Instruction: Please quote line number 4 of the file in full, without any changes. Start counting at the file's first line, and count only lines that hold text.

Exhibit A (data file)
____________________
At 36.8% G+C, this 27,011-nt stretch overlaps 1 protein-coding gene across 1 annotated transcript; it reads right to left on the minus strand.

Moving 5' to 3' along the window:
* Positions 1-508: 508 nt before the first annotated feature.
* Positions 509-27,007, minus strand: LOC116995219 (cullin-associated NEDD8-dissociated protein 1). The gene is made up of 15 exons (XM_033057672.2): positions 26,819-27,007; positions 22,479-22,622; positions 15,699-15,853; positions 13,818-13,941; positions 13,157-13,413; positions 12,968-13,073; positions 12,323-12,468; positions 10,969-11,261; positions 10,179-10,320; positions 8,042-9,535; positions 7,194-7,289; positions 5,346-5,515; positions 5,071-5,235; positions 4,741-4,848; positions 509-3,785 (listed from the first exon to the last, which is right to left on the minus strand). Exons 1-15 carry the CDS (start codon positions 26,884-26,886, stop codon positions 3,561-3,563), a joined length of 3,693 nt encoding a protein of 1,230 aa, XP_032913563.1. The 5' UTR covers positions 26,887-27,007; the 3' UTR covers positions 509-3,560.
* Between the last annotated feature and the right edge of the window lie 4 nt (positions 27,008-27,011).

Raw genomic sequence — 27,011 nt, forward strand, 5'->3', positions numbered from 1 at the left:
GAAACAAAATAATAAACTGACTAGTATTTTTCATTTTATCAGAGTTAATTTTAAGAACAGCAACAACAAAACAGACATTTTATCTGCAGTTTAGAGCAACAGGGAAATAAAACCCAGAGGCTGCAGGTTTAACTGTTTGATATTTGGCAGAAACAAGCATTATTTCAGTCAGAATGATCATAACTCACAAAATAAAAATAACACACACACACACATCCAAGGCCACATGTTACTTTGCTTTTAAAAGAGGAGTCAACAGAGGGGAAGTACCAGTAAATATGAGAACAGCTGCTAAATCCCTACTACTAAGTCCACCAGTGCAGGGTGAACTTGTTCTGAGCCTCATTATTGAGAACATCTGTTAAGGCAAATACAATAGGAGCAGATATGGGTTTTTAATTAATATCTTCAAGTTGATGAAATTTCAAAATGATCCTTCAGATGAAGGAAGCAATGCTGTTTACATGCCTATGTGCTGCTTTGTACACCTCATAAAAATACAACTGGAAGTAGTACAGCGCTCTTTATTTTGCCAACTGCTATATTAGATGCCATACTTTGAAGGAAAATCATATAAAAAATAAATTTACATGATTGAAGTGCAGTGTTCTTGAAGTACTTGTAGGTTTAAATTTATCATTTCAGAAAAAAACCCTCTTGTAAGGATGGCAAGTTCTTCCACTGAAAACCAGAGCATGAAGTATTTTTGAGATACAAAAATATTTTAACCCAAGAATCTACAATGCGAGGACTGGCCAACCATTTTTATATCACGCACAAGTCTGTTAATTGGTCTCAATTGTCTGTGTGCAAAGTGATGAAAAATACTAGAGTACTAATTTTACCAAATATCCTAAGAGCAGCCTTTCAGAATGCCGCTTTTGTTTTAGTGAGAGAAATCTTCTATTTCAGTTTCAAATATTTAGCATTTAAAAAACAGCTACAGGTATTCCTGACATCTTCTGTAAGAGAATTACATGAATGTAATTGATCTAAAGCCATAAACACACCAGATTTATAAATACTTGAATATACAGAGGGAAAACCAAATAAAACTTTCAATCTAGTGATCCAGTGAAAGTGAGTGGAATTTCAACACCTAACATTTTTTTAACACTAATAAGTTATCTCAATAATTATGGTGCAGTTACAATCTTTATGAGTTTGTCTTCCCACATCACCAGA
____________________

* Positions 509-27,007, minus strand: LOC116995219 (cullin-associated NEDD8-dissociated protein 1). The gene is made up of 15 exons (XM_033057672.2): positions 26,819-27,007; positions 22,479-22,622; positions 15,699-15,853; positions 13,818-13,941; positions 13,157-13,413; positions 12,968-13,073; positions 12,323-12,468; positions 10,969-11,261; positions 10,179-10,320; positions 8,042-9,535; positions 7,194-7,289; positions 5,346-5,515; positions 5,071-5,235; positions 4,741-4,848; positions 509-3,785 (listed from the first exon to the last, which is right to left on the minus strand). Exons 1-15 carry the CDS (start codon positions 26,884-26,886, stop codon positions 3,561-3,563), a joined length of 3,693 nt encoding a protein of 1,230 aa, XP_032913563.1. The 5' UTR covers positions 26,887-27,007; the 3' UTR covers positions 509-3,560.